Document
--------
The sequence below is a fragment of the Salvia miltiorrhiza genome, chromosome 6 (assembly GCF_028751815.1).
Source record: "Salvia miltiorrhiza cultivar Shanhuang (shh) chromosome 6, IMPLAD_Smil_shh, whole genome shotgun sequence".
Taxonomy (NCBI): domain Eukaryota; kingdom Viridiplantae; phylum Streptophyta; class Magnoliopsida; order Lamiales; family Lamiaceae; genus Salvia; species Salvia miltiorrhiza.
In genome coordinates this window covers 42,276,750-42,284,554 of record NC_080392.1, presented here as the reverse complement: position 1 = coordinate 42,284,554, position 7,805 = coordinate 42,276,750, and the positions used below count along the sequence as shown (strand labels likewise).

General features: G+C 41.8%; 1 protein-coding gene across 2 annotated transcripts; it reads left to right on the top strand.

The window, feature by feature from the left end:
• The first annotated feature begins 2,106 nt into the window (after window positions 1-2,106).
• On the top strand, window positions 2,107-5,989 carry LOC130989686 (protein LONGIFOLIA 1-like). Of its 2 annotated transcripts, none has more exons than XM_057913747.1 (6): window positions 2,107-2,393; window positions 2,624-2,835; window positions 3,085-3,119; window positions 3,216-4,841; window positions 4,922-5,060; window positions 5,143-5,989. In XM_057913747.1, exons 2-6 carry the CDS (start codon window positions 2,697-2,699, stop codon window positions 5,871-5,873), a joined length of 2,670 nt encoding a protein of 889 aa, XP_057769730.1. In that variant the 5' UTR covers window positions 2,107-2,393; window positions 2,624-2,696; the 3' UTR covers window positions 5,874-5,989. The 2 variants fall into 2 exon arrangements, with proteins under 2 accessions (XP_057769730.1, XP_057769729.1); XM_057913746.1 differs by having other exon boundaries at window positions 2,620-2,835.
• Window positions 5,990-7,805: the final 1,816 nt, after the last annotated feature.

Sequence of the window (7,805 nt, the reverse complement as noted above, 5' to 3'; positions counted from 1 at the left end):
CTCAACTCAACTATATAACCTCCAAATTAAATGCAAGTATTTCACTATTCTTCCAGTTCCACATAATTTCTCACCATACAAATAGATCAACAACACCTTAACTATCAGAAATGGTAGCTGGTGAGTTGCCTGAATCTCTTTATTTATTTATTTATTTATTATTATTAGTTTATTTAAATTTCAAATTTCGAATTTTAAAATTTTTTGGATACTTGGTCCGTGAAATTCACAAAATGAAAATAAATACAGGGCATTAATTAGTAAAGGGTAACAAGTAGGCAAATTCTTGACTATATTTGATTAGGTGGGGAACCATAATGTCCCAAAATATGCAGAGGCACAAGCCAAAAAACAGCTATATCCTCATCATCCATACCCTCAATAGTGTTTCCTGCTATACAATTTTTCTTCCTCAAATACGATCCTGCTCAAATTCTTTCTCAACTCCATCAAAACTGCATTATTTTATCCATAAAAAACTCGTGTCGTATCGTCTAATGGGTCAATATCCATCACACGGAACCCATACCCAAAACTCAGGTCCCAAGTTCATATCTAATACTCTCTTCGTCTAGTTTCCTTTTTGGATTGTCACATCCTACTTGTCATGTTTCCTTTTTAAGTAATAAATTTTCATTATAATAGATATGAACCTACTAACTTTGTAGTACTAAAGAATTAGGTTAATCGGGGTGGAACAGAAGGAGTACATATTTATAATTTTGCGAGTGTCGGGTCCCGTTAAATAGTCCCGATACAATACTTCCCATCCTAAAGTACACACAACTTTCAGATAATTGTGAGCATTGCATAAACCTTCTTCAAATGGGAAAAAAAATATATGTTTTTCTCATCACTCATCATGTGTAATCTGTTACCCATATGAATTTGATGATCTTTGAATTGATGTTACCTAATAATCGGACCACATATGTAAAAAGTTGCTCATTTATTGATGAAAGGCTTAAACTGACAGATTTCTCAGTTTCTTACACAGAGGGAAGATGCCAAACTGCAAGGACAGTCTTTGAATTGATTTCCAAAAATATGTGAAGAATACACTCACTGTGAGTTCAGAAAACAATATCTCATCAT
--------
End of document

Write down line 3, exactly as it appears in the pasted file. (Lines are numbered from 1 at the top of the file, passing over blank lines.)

Taxonomy (NCBI): domain Eukaryota; kingdom Viridiplantae; phylum Streptophyta; class Magnoliopsida; order Lamiales; family Lamiaceae; genus Salvia; species Salvia miltiorrhiza.